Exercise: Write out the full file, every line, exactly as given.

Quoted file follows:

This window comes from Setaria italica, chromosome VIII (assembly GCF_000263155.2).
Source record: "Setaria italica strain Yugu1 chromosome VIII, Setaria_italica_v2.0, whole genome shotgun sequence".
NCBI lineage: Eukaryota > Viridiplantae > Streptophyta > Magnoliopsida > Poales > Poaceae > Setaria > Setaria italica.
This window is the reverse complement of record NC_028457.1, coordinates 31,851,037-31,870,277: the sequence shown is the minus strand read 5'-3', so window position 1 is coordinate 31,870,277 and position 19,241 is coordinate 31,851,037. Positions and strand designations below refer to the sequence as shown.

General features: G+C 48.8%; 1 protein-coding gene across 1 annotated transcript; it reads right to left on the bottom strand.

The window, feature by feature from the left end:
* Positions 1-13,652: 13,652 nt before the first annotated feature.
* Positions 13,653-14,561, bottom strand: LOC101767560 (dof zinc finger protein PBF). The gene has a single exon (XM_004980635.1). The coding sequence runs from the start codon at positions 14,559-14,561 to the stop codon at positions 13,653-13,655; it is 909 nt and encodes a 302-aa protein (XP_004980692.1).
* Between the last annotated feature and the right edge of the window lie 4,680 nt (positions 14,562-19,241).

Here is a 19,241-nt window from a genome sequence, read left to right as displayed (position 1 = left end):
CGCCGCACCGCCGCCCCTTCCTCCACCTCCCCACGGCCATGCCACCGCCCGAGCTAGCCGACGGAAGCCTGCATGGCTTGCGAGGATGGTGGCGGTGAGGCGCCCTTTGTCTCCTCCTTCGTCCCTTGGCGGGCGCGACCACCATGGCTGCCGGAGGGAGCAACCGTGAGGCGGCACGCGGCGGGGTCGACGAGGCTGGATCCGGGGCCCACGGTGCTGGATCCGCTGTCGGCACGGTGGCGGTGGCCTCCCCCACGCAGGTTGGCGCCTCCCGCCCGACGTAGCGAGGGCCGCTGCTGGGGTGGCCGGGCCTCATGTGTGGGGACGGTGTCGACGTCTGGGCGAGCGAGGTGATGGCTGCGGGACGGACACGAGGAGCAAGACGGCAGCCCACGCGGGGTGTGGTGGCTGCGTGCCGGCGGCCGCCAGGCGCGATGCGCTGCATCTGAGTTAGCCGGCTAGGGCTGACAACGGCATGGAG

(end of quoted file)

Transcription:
This window comes from Setaria italica, chromosome VIII (assembly GCF_000263155.2).
Source record: "Setaria italica strain Yugu1 chromosome VIII, Setaria_italica_v2.0, whole genome shotgun sequence".
NCBI lineage: Eukaryota > Viridiplantae > Streptophyta > Magnoliopsida > Poales > Poaceae > Setaria > Setaria italica.
This window is the reverse complement of record NC_028457.1, coordinates 31,851,037-31,870,277: the sequence shown is the minus strand read 5'-3', so window position 1 is coordinate 31,870,277 and position 19,241 is coordinate 31,851,037. Positions and strand designations below refer to the sequence as shown.

General features: G+C 48.8%; 1 protein-coding gene across 1 annotated transcript; it reads right to left on the bottom strand.

The window, feature by feature from the left end:
* Positions 1-13,652: 13,652 nt before the first annotated feature.
* Positions 13,653-14,561, bottom strand: LOC101767560 (dof zinc finger protein PBF). The gene has a single exon (XM_004980635.1). The coding sequence runs from the start codon at positions 14,559-14,561 to the stop codon at positions 13,653-13,655; it is 909 nt and encodes a 302-aa protein (XP_004980692.1).
* Between the last annotated feature and the right edge of the window lie 4,680 nt (positions 14,562-19,241).

Here is a 19,241-nt window from a genome sequence, read left to right as displayed (position 1 = left end):
CGCCGCACCGCCGCCCCTTCCTCCACCTCCCCACGGCCATGCCACCGCCCGAGCTAGCCGACGGAAGCCTGCATGGCTTGCGAGGATGGTGGCGGTGAGGCGCCCTTTGTCTCCTCCTTCGTCCCTTGGCGGGCGCGACCACCATGGCTGCCGGAGGGAGCAACCGTGAGGCGGCACGCGGCGGGGTCGACGAGGCTGGATCCGGGGCCCACGGTGCTGGATCCGCTGTCGGCACGGTGGCGGTGGCCTCCCCCACGCAGGTTGGCGCCTCCCGCCCGACGTAGCGAGGGCCGCTGCTGGGGTGGCCGGGCCTCATGTGTGGGGACGGTGTCGACGTCTGGGCGAGCGAGGTGATGGCTGCGGGACGGACACGAGGAGCAAGACGGCAGCCCACGCGGGGTGTGGTGGCTGCGTGCCGGCGGCCGCCAGGCGCGATGCGCTGCATCTGAGTTAGCCGGCTAGGGCTGACAACGGCATGGAG